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Calls made for regulation of Irish ambulance service

The calls come after reports of a Carlow footballer waiting several hours for treatment because of delays.

Image: Photocall Ireland!

Updated, 19.56

CALLS HAVE BEEN made for the establishment of an independent regulator for the ambulance service in Ireland following reports that a Carlow footballer waited for several hours for treatment of a broken leg because of delays.

David Hall, managing director of Lifeline Ambulance Service, has said that the ordeal of a footballer whose experience was highlighted on RTÉ’s Liveline yesterday raises important questions.

“Serious public concern is being expressed about this unacceptable delay and important questions are being asked,” he said.

Shane Webb, a Carlow minor footballer, fractured his leg in two places during a Leinster match on Wednesday at Dr Cullen Park. It’s reported that an ambulance was called at 8.05pm but none arrived for almost an hour because a unit was not available in Carlow.

Terry Reilly in the Irish Examiner reports that a second ambulance was dispatched to the Kilkenny hospital so that the injured teenager could be transferred for treatment at Waterford Regional Hospital. That vehicle was diverted to Naas in Kildare because of an emergency cardiac arrest. Seven hours and three ambulances later, Webb eventually arrived at Waterford at 3am.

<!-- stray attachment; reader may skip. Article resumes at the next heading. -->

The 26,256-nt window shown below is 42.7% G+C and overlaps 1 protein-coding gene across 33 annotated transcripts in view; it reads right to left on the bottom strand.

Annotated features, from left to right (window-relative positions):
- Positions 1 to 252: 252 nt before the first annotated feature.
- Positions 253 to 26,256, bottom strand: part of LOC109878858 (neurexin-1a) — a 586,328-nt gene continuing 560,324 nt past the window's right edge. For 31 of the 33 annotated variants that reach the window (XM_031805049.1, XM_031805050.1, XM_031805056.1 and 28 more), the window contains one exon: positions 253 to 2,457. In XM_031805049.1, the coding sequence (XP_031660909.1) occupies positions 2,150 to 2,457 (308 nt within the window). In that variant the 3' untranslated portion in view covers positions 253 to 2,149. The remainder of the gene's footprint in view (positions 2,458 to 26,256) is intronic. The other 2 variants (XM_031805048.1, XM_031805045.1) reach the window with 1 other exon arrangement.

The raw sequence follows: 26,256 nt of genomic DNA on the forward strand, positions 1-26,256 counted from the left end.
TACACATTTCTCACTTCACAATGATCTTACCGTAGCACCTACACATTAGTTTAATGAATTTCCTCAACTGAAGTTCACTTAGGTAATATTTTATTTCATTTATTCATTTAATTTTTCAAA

Hall said that the response times published by HIQA as a guideline should be given statutory protection so they can be properly enforced to avoid such unacceptable delays.

Calling on Minister for Health James Reilly to introduce full regulation of public, private, voluntary and auxiliary ambulance services, he explained that “anyone can set up and run an ambulance service within the State”.

“There is no regulation,” he added.

A spokesperson for the HSE told TheJournal.ie that an ambulance arrived at the scene at 8.47pm following a call at 8.05pm, and that Webb received medical treatment from a GP while he waited. The footballer was then transferred to St. Luke’s Hospital in Kilkenny, arriving there at 10pm.

It was decided that he required further treatment at Waterford Regional Hospital and an ambulance was requested at 10.41pm. However due to the vehicles being engaged in emergencies, he did not leave St. Luke’s until 1.43am.

The HSE has said that two emergency ambulance vehicles and crew are on duty in Carlow seven days a week from 9am to 12am and at least one overnight., while Kilkenny is covered by two crews on a 24 hour basis.

It also said that all emergency ambulances from adjacent locations, such as Waterford, Clonmel and Portlaoise for instance, are now available to assist with emergency calls in Co. Carlow and Kilkenny.

Last year, a man who collapsed some 100 metres away from Our Lady of Lourdes Hospital in Drogheda was left waiting on the street for paramedics for 25 minutes. Peter Sherlock was eventually to the hospital in the back of a van. He passed away a short time later.

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